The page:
November 26, 2004

Iraq: January Elections - Or Not?

Representatives of as many as 17 political parties, including the two major Kurdish parties, met today at the home a highly-respected Iraqi statesman 'Adnan Pachachi (Al-Bajah Ji), and signed a petition calling for a six-month postponement of the national elections scheduled for January 30, 2005. In addition, at least three ministers of the interim Iraqi government were present.

The participants were the Sunnis, concerned that if elections take place in January, they will not be adequately represented in the resultant government. There are two factors at work here: the boycott demanded by many Sunni clerics, and the deteriorating security situation in the Sunni areas of the country. The concern is that the Sunnis will either comply with the demands for a boycott, or will be unable or unwilling to vote because of inadequate security.

On the surface, postponing the elections sounds like a prudent course of action. It gives coalition forces more time to battle the insurgents and improve the security situation, and the government will be able to put more trained security forces on the street to insure protection of polling places. If a postponement leads to increased participation in the elections, the resulting government will be more representative and likely more accepted. Perceived legitimacy of the new government will be critical.

That said, there will almost certainly be objections to a postponement - objections from the Shi'a majority. The Shi'a are aggressively registering voters in anticipation of a vote that validates their majority status. The moral leader of the Iraqi Shi'a, Grand Ayatollah 'Ali Al-Sistani, agreed to the elections, in fact, wanted them earlier than January. He believes that the Shi'a will dominate the resulting government, given their over 60 percent majority of the population.

In possibly related incidents, two Sunni clerics that support a boycott of the elections have been murdered in Mosul (Al-Mawsil). This may signify a divide in the Sunni community. Reality may be setting in - senior Sunnis are beginning to realize that there will be elections. The elections will determine the shape of the new government. Failure to participate in the process means marginalization and virtual abdication to the Shi'a majority.

Combined with the participation of Pachachi, the agreement of the Kurdish parties in calling for a postponement is significant. The Kurds, staunch allies of the U.S. administration, represent a bit over 20 percent of the population. They too are wary of Shi'a domination and may be entering a tacit alliance with the Sunni Arabs to create a counterbalance. The petition for postponement will certainly have to be considered by the Iraqi Elections Commission.

November 24, 2004

Iraq: After Al-Fallujah, Before the Elections….

The U.S.-Iraqi operation (Operation Fajr) in Al-Fallujah has eliminated one – arguably the major – insurgent stronghold, but there are other trouble spots that must be pacified prior to the run-up to elections scheduled for January 30, 2005. The operation in Al-Fallujah comes on the heels of the October operation to clear insurgents from Samarra’, another trouble spot in the Sunni Triangle. Immediately after the major fighting in the city subsided, American and Iraqi forces had to be dispatched to the northern city of Al-Mawsil (Mosul) to retake a number of police stations that had fallen to insurgents.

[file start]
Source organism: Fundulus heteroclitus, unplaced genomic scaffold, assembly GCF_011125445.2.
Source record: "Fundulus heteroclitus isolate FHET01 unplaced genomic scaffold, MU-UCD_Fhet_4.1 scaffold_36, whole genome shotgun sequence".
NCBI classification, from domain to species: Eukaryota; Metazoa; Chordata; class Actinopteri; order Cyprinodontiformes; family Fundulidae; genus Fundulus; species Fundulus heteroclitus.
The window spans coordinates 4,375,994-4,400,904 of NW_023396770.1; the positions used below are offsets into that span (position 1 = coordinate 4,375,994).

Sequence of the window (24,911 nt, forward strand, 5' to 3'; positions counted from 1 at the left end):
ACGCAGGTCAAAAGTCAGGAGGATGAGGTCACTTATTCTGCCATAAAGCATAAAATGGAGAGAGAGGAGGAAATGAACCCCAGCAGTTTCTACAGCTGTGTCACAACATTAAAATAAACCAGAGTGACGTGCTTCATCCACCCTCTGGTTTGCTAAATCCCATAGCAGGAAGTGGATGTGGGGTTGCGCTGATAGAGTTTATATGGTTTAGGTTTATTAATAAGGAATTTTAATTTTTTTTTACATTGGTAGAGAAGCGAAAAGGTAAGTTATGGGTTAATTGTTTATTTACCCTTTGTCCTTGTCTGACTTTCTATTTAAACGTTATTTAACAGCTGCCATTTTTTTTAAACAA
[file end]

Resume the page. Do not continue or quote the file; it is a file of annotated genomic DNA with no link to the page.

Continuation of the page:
In late November, American, British and Iraqi forces began operations (Operation Plymouth Rock) in several cities in what has been named the “Triangle of Death,” the area southwest of Baghdad that borders on the Shi’a-dominated southern section of the country. Other trouble spots exist, most located in the Sunni Triangle. The two most likely venues for future coalition operations are in the two cities of Ar-Ramadi and Ba’qubah.

The immediate concern is the security situation as the country prepares for the upcoming elections. An even more immediate concern is the process by which the Iraqi electorate is defined. Once the locations of the voter registration polls are announced, they will likely become targets for insurgent attacks, just as police stations and other government offices have been. For that reason, the security situation must be dealt with now to allow voters to register.

The major issue is the availability of sufficient numbers of troops to provide that security. For each area that is secured, troops must remain there to prevent the resurgence of violence. Almost immediately after American forces seized the city of Al-Fallujah, insurgents began attempts to re-enter the city. Following each operation, fewer troops are available for future operations. While training Iraqi forces has been suggested as the answer, these forces will not be trained in time. The burden for security will fall primarily on the shoulders of the already stretched American units in the country.

After the elections, the new Iraqi leadership will have to determine how the country will be constituted. Given the long-standing and intense animosities that exist between the three major factions in the country – the Sunni Arabs, the Shi’a Arabs and the Kurds – the best solution might be a confederation of the three regions with a strong central government. That central government will be essential to maintaining the integrity of the country.